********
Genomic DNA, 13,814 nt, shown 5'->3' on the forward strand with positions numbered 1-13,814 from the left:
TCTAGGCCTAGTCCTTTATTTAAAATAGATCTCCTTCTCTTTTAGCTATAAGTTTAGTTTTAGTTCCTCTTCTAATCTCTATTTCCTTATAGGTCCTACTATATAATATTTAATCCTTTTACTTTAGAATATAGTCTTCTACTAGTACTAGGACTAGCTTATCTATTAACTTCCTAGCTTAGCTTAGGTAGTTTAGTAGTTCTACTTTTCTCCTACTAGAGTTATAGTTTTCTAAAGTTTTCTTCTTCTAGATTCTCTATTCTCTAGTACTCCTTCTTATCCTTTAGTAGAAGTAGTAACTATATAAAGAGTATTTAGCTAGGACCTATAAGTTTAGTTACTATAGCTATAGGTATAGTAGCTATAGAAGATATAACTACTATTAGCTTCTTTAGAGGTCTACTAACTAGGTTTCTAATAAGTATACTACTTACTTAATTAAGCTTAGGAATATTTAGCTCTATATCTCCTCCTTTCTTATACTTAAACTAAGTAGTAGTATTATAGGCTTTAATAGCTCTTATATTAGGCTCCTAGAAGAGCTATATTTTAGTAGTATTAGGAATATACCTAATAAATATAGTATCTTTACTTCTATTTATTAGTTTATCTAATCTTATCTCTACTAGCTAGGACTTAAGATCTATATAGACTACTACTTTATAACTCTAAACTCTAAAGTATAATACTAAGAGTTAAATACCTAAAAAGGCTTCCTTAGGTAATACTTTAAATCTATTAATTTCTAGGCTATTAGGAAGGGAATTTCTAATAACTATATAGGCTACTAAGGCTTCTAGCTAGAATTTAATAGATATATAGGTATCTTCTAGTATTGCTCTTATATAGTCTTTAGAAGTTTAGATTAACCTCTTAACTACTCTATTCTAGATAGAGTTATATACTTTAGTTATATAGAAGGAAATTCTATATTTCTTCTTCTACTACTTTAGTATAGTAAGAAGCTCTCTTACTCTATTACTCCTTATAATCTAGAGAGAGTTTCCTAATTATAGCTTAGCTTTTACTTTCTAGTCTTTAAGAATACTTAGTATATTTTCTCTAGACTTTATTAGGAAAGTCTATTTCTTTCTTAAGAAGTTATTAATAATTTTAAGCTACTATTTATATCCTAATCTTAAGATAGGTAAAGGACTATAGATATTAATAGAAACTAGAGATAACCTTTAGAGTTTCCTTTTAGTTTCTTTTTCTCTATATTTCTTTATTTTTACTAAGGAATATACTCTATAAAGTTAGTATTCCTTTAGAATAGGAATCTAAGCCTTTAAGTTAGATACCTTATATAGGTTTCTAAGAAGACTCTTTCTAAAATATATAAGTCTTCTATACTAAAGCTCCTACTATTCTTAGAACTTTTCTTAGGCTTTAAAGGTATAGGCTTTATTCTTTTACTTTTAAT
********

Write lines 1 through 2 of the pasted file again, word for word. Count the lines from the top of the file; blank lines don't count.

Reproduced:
Genomic DNA, 13,814 nt, shown 5'->3' on the forward strand with positions numbered 1-13,814 from the left:
TCTAGGCCTAGTCCTTTATTTAAAATAGATCTCCTTCTCTTTTAGCTATAAGTTTAGTTTTAGTTCCTCTTCTAATCTCTATTTCCTTATAGGTCCTACTATATAATATTTAATCCTTTTACTTTAGAATATAGTCTTCTACTAGTACTAGGACTAGCTTATCTATTAACTTCCTAGCTTAGCTTAGGTAGTTTAGTAGTTCTACTTTTCTCCTACTAGAGTTATAGTTTTCTAAAGTTTTCTTCTTCTAGATTCTCTATTCTCTAGTACTCCTTCTTATCCTTTAGTAGAAGTAGTAACTATATAAAGAGTATTTAGCTAGGACCTATAAGTTTAGTTACTATAGCTATAGGTATAGTAGCTATAGAAGATATAACTACTATTAGCTTCTTTAGAGGTCTACTAACTAGGTTTCTAATAAGTATACTACTTACTTAATTAAGCTTAGGAATATTTAGCTCTATATCTCCTCCTTTCTTATACTTAAACTAAGTAGTAGTATTATAGGCTTTAATAGCTCTTATATTAGGCTCCTAGAAGAGCTATATTTTAGTAGTATTAGGAATATACCTAATAAATATAGTATCTTTACTTCTATTTATTAGTTTATCTAATCTTATCTCTACTAGCTAGGACTTAAGATCTATATAGACTACTACTTTATAACTCTAAACTCTAAAGTATAATACTAAGAGTTAAATACCTAAAAAGGCTTCCTTAGGTAATACTTTAAATCTATTAATTTCTAGGCTATTAGGAAGGGAATTTCTAATAACTATATAGGCTACTAAGGCTTCTAGCTAGAATTTAATAGATATATAGGTATCTTCTAGTATTGCTCTTATATAGTCTTTAGAAGTTTAGATTAACCTCTTAACTACTCTATTCTAGATAGAGTTATATACTTTAGTTATATAGAAGGAAATTCTATATTTCTTCTTCTACTACTTTAGTATAGTAAGAAGCTCTCTTACTCTATTACTCCTTATAATCTAGAGAGAGTTTCCTAATTATAGCTTAGCTTTTACTTTCTAGTCTTTAAGAATACTTAGTATATTTTCTCTAGACTTTATTAGGAAAGTCTATTTCTTTCTTAAGAAGTTATTAATAATTTTAAGCTACTATTTATATCCTAATCTTAAGATAGGTAAAGGACTATAGATATTAATAGAAACTAGAGATAACCTTTAGAGTTTCCTTTTAGTTTCTTTTTCTCTATATTTCTTTATTTTTACTAAGGAATATACTCTATAAAGTTAGTATTCCTTTAGAATAGGAATCTAAGCCTTTAAGTTAGATACCTTATATAGGTTTCTAAGAAGACTCTTTCTAAAATATATAAGTCTTCTATACTAAAGCTCCTACTATTCTTAGAACTTTTCTTAGGCTTTAAAGGTATAGGCTTTATTCTTTTACTTTTAAT